Native American Treaties with the United States
In 1887, Congress passed the General Allotment Act, the most significant component of the U.S. government’s assimilation platform, which was developed to “civilize” American Indians by teaching them to be farmers. In order to make this happen, Congress wanted to establish private title of Indian property by splitting up reservations, which were collectively held, and offering each family their own stretch of land.
Additionally, by forcing the Native Americans onto limited plots of land, western developers and settlers could purchase the remaining territory. The General Allotment Act, better known as the Dawes Act, required that the Indian lands be surveyed and each family be provided with an allotment of between 80 and 160 acres, while unmarried adults were given between 40 to 80 acres; the rest of the land was to be sold. Congress was hoping that the Dawes Act would divide Indian tribes and increase individual enterprise, while cutting down the expense of Indian administration and producing prime property to be purchased by white settlers.
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The Dawes Act proved to be catastrophic for the American Indians; over the next decades they lived under policies that outlawed their traditional way of life but didn’t provide the necessary resources to support their businesses and households. Splitting the reservations into small parcels of land led to the significant reduction of Indian-owned land. Inside three decades, the tribes had lost over two-thirds of the territory that they had controlled before the Dawes Act was passed in 1887; the majority of the remaining land was purchased by white settlers.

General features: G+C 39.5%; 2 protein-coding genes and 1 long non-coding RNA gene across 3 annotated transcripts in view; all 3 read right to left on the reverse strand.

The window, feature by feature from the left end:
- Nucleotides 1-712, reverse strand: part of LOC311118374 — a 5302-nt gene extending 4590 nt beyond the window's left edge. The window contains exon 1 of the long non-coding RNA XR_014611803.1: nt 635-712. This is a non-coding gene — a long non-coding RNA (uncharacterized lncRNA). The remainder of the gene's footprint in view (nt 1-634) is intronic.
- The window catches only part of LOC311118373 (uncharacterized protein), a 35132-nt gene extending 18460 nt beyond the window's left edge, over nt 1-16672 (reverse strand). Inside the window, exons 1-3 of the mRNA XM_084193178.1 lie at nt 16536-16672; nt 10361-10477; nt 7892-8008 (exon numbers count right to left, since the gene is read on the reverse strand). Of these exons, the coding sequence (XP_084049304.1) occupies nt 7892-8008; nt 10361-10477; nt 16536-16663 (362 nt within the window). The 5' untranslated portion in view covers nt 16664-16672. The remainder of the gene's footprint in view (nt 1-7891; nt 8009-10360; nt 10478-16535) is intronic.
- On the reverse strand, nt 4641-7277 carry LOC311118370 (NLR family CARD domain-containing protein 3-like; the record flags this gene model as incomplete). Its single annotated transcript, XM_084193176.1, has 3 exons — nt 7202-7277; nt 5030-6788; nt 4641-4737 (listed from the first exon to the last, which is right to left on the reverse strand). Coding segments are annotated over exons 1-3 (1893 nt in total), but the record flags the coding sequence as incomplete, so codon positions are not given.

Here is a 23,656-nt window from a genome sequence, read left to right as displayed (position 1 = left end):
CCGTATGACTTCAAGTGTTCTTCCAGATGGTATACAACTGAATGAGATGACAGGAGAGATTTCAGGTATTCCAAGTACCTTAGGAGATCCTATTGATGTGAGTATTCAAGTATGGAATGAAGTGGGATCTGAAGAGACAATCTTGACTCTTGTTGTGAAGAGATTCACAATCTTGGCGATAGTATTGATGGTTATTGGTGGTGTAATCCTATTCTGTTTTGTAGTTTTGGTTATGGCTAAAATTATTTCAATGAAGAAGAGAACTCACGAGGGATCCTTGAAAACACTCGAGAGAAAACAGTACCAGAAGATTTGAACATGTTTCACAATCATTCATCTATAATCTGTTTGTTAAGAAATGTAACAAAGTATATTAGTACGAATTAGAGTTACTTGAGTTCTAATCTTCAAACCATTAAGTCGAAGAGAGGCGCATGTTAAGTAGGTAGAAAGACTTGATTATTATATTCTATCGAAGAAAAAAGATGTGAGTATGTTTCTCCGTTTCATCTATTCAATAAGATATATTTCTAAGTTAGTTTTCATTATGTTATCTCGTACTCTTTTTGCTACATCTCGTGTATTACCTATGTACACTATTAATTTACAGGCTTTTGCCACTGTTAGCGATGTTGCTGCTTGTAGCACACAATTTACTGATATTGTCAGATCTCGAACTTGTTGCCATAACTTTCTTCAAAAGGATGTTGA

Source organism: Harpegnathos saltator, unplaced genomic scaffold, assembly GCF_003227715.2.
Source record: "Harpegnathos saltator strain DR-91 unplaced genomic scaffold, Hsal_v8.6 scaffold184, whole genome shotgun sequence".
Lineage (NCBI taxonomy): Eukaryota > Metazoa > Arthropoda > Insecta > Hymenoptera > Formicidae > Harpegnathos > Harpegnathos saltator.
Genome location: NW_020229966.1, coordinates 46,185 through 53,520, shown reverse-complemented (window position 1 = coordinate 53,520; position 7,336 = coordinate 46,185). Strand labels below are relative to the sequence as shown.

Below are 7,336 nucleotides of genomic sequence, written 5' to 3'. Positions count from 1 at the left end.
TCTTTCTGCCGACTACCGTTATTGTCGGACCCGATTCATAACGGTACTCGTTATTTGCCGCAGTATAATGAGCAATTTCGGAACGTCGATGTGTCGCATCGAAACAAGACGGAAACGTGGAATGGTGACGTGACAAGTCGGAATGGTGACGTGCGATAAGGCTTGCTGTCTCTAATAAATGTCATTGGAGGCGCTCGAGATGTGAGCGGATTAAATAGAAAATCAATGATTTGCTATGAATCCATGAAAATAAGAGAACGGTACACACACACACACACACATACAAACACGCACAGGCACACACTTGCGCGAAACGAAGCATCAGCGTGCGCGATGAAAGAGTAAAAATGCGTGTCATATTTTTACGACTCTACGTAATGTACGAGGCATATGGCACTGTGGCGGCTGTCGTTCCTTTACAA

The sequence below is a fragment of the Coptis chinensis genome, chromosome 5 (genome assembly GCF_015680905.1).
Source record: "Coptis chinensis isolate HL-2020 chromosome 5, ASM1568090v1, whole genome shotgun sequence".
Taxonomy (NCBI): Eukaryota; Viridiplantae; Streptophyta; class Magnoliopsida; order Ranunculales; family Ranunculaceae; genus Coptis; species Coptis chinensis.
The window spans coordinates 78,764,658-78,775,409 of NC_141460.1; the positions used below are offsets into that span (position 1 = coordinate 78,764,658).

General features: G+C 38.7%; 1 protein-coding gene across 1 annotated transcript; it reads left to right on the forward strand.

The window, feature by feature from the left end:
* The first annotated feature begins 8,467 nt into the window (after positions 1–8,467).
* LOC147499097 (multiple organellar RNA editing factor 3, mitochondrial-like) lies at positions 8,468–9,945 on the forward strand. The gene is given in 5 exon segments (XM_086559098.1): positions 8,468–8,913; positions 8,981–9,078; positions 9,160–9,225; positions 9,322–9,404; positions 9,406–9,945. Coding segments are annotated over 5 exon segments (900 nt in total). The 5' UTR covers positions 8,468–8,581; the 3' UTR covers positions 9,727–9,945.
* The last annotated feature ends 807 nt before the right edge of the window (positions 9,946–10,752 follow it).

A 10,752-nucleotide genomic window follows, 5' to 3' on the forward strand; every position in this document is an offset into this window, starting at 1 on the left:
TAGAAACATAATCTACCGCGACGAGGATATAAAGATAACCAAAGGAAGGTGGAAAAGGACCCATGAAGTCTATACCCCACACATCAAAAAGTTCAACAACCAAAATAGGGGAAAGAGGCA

Commonly, Native Americans were duped out of their allotments or were required to sell off their property in order to pay bills and provide for their families. Because of that, the Indians were not “Americanized” and were often unable to become self-supporting farmers or ranchers, as the makers of the policy had intended. Further, it produced anger among Indians toward the U.S. government, as the allotment practice often ruined land that was the spiritual and societal focus of their days.
Native American Culture
Between 1850 and 1900, life for Native Americans changed radically. Through U.S. government policies, American Indians were forced from their living spaces as their native lands were parceled out. The Plains, which they had previously roamed alone, were now filled with white settlers.
The Upshot of the Indian Wars
Over the years the Indians had been cheated out of their property, food and lifestyle, as the “” government’s Indian regulations coerced them into reservations and tried to “Americanize” them. Many American Indian bands could not endure relocation, cultural destruction and military defeat; by 1890 the Native American population was decreased to under 250,000 people. Due to generations of discriminatory and dodgy policies instituted by the United States government between 1850 and 1900, life for the American Indians was changed permanently.